Miller [defence counsel] was the main cross-examiner and most of his cross-examination as far as I could see was spent 1. establishing the relationship between Revell and his department and those carrying out the clinical work and research work and 2. The difference between clinical work and retrospective research work.
Revell made it clear that where investigations were taking place, i.e., here involving slides taken from colonoscopies, there was much discussion between clinicians and pathologists in weekly meetings. He didn't attend the meetings and therefore couldn't say what went on in them exactly, but their purpose was to reach a consensus about what had been found and about the care and treatment of patients and so that departments would be in communication with each other. These meetings were mainly in Dr Sue Davis' (later witness) hands. He made it clear though, in summary, that all processes used for the care etc. of patients were professional and contained nothing to raise concern.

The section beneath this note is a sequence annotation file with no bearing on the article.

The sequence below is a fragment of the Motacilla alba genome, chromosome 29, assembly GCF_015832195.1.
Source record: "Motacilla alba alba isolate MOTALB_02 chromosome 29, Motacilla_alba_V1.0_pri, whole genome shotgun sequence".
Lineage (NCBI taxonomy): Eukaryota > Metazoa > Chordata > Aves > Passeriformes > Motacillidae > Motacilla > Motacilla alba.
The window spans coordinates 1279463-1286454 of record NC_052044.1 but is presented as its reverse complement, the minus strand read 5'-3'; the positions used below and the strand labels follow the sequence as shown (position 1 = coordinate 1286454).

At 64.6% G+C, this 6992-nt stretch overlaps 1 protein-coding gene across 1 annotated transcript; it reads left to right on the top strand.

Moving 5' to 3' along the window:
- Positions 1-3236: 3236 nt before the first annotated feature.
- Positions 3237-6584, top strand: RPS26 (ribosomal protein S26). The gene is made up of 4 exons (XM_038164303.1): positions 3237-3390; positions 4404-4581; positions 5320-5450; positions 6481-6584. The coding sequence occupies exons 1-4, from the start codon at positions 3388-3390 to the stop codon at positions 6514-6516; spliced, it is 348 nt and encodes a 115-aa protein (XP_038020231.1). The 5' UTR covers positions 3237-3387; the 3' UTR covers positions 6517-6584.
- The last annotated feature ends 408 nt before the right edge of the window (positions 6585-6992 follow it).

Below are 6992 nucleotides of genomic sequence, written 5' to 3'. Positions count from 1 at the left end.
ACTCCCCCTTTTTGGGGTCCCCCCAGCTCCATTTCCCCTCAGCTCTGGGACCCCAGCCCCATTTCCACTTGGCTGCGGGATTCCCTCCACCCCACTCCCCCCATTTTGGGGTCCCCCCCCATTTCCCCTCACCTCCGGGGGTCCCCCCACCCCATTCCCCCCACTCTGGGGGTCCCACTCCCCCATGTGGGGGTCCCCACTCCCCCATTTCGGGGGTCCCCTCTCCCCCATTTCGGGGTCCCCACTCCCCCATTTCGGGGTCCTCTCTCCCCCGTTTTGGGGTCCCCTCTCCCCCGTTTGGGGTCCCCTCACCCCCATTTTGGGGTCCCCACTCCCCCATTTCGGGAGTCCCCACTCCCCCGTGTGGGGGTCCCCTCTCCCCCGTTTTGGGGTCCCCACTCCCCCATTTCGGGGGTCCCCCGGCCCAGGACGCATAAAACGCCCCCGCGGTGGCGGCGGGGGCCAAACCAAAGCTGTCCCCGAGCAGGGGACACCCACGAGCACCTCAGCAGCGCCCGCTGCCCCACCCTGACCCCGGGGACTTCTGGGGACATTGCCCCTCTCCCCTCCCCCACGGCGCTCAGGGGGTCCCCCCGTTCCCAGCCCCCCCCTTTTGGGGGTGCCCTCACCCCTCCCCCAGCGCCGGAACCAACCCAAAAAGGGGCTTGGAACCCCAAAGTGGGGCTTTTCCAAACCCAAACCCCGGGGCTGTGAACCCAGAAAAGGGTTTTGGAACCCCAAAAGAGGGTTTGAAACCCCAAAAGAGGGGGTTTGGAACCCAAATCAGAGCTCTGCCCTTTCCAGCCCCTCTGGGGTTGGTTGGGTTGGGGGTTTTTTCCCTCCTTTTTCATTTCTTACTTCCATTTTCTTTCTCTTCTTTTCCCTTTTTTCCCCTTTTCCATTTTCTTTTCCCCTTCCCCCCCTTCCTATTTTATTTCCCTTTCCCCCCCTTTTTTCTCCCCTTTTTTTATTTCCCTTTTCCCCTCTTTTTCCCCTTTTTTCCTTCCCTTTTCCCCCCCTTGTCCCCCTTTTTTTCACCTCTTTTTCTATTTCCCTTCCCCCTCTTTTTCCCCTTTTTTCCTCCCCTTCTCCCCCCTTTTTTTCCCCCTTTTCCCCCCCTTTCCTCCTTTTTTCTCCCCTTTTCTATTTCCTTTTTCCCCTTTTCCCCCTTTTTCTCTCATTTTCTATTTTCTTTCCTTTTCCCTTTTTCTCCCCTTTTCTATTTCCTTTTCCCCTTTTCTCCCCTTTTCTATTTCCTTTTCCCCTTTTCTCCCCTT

Miller then established that should the interpretation of the slides change after later examination for research purposes, then treatment of the patient would not change. Furthermore, that in order to conduct retrospective research now, the patient's consent would be needed. This was a result of the Human Tissue Act (2004), which hadn't been around when this research was being carried out. Revell did regard it as a retrospective study, he said and added that Dr Davis and Dr Dillon did their own retrospective review of the same slides in order to verify the description in the article. He assumed this review was the same as that referred to in the Lancet paper.
In relation to the Lancet paper, he said that what had been found were interesting observations and would need a larger study.